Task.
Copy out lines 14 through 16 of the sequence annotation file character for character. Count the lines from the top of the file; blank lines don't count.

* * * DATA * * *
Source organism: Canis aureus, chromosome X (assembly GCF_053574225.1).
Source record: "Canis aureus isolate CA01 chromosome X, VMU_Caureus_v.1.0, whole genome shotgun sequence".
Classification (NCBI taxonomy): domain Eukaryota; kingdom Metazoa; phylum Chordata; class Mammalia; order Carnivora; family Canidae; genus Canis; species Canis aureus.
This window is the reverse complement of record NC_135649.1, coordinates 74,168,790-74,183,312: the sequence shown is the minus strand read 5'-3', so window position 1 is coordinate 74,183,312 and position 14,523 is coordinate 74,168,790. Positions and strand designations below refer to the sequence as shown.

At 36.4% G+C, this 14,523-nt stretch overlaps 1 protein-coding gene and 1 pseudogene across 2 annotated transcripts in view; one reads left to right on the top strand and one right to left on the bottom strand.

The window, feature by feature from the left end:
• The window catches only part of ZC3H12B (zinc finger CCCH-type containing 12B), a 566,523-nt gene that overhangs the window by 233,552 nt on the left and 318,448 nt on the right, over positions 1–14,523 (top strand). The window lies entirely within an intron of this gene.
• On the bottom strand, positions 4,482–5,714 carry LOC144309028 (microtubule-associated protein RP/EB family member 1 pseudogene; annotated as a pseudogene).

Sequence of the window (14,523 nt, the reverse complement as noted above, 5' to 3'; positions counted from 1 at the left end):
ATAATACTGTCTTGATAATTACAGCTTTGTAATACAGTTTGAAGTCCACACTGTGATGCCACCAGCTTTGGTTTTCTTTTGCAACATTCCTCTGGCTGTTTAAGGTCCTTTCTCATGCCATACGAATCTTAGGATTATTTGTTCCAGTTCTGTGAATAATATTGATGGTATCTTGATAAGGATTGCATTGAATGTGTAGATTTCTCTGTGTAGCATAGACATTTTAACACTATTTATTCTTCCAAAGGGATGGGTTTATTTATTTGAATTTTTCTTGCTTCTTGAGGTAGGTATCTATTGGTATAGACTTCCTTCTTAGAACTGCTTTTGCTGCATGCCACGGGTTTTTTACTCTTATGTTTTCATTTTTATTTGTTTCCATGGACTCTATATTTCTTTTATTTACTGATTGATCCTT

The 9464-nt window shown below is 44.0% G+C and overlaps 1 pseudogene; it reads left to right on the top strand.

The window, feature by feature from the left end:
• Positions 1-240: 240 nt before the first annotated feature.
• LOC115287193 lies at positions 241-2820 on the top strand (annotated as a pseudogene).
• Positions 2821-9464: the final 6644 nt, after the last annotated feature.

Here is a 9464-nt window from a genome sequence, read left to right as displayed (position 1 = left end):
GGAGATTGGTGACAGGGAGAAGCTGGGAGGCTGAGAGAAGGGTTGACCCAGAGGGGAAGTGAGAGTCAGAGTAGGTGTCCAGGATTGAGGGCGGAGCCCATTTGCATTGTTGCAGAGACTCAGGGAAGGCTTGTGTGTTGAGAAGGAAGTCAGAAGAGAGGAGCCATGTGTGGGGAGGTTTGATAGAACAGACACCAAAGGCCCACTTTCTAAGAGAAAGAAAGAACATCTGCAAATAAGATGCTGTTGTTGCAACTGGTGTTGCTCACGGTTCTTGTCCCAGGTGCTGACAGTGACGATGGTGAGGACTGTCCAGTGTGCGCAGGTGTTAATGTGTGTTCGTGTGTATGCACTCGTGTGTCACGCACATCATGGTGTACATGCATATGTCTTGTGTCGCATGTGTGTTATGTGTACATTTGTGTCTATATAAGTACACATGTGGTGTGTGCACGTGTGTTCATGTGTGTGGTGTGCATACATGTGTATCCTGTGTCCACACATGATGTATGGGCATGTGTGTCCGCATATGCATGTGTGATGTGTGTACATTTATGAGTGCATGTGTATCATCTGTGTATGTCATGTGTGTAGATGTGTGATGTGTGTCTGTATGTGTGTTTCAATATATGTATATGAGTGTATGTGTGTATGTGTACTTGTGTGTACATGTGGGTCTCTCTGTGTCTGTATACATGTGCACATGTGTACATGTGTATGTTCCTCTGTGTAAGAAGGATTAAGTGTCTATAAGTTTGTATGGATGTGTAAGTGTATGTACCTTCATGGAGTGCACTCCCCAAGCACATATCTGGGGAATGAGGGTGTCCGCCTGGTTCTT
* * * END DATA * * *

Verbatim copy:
• LOC115287193 lies at positions 241-2820 on the top strand (annotated as a pseudogene).
• Positions 2821-9464: the final 6644 nt, after the last annotated feature.

Here is a 9464-nt window from a genome sequence, read left to right as displayed (position 1 = left end):